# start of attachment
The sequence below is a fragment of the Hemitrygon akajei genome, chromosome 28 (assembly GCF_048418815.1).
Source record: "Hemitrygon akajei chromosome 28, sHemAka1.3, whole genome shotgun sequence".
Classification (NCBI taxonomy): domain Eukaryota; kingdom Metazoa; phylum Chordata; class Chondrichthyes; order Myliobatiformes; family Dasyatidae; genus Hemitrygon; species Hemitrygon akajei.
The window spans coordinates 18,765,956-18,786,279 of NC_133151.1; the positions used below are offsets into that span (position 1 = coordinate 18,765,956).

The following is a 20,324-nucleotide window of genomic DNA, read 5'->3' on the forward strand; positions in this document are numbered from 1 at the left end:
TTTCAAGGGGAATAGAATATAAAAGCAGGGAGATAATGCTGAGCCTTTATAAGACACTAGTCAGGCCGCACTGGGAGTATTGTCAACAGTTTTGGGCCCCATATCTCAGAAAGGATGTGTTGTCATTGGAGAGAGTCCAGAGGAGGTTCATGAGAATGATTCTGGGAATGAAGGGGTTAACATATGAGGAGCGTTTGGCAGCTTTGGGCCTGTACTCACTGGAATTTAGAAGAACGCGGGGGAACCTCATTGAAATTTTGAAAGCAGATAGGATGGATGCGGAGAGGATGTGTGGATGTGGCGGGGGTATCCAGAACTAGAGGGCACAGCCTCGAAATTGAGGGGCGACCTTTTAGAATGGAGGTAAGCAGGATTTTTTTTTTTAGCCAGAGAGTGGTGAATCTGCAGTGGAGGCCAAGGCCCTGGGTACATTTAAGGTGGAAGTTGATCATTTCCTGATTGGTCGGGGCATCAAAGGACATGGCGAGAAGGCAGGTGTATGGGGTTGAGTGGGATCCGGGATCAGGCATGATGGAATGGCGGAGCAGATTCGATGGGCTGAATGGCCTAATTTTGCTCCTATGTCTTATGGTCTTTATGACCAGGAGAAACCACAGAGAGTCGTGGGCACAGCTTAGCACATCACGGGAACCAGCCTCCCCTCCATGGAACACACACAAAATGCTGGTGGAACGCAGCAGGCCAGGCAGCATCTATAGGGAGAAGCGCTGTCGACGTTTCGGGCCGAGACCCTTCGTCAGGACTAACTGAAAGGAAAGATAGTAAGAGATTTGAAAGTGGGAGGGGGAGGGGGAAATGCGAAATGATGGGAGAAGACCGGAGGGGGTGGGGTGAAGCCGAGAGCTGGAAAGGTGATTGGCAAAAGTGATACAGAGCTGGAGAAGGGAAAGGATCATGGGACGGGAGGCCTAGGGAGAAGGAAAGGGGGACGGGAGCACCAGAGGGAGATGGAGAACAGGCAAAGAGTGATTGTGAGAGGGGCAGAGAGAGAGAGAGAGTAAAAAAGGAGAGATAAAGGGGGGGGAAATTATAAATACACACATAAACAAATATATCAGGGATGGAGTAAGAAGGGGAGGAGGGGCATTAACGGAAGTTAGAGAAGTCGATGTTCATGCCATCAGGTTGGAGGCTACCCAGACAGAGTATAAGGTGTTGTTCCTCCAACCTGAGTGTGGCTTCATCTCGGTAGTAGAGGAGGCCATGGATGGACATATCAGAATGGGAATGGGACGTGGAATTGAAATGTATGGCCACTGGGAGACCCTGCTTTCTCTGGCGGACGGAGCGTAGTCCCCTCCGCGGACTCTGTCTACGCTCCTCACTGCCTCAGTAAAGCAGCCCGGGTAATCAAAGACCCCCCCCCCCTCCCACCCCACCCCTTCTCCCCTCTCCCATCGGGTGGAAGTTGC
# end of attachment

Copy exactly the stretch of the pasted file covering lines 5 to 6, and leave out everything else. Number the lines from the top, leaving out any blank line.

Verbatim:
The following is a 20,324-nucleotide window of genomic DNA, read 5'->3' on the forward strand; positions in this document are numbered from 1 at the left end:
TTTCAAGGGGAATAGAATATAAAAGCAGGGAGATAATGCTGAGCCTTTATAAGACACTAGTCAGGCCGCACTGGGAGTATTGTCAACAGTTTTGGGCCCCATATCTCAGAAAGGATGTGTTGTCATTGGAGAGAGTCCAGAGGAGGTTCATGAGAATGATTCTGGGAATGAAGGGGTTAACATATGAGGAGCGTTTGGCAGCTTTGGGCCTGTACTCACTGGAATTTAGAAGAACGCGGGGGAACCTCATTGAAATTTTGAAAGCAGATAGGATGGATGCGGAGAGGATGTGTGGATGTGGCGGGGGTATCCAGAACTAGAGGGCACAGCCTCGAAATTGAGGGGCGACCTTTTAGAATGGAGGTAAGCAGGATTTTTTTTTTTAGCCAGAGAGTGGTGAATCTGCAGTGGAGGCCAAGGCCCTGGGTACATTTAAGGTGGAAGTTGATCATTTCCTGATTGGTCGGGGCATCAAAGGACATGGCGAGAAGGCAGGTGTATGGGGTTGAGTGGGATCCGGGATCAGGCATGATGGAATGGCGGAGCAGATTCGATGGGCTGAATGGCCTAATTTTGCTCCTATGTCTTATGGTCTTTATGACCAGGAGAAACCACAGAGAGTCGTGGGCACAGCTTAGCACATCACGGGAACCAGCCTCCCCTCCATGGAACACACACAAAATGCTGGTGGAACGCAGCAGGCCAGGCAGCATCTATAGGGAGAAGCGCTGTCGACGTTTCGGGCCGAGACCCTTCGTCAGGACTAACTGAAAGGAAAGATAGTAAGAGATTTGAAAGTGGGAGGGGGAGGGGGAAATGCGAAATGATGGGAGAAGACCGGAGGGGGTGGGGTGAAGCCGAGAGCTGGAAAGGTGATTGGCAAAAGTGATACAGAGCTGGAGAAGGGAAAGGATCATGGGACGGGAGGCCTAGGGAGAAGGAAAGGGGGACGGGAGCACCAGAGGGAGATGGAGAACAGGCAAAGAGTGATTGTGAGAGGGGCAGAGAGAGAGAGAGAGTAAAAAAGGAGAGATAAAGGGGGGGGAAATTATAAATACACACATAAACAAATATATCAGGGATGGAGTAAGAAGGGGAGGAGGGGCATTAACGGAAGTTAGAGAAGTCGATGTTCATGCCATCAGGTTGGAGGCTACCCAGACAGAGTATAAGGTGTTGTTCCTCCAACCTGAGTGTGGCTTCATCTCGGTAGTAGAGGAGGCCATGGATGGACATATCAGAATGGGAATGGGACGTGGAATTGAAATGTATGGCCACTGGGAGACCCTGCTTTCTCTGGCGGACGGAGCGTAGTCCCCTCCGCGGACTCTGTCTACGCTCCTCACTGCCTCAGTAAAGCAGCCCGGGTAATCAAAGACCCCCCCCCCCTCCCACCCCACCCCTTCTCCCCTCTCCCATCGGGTGGAAGTTGC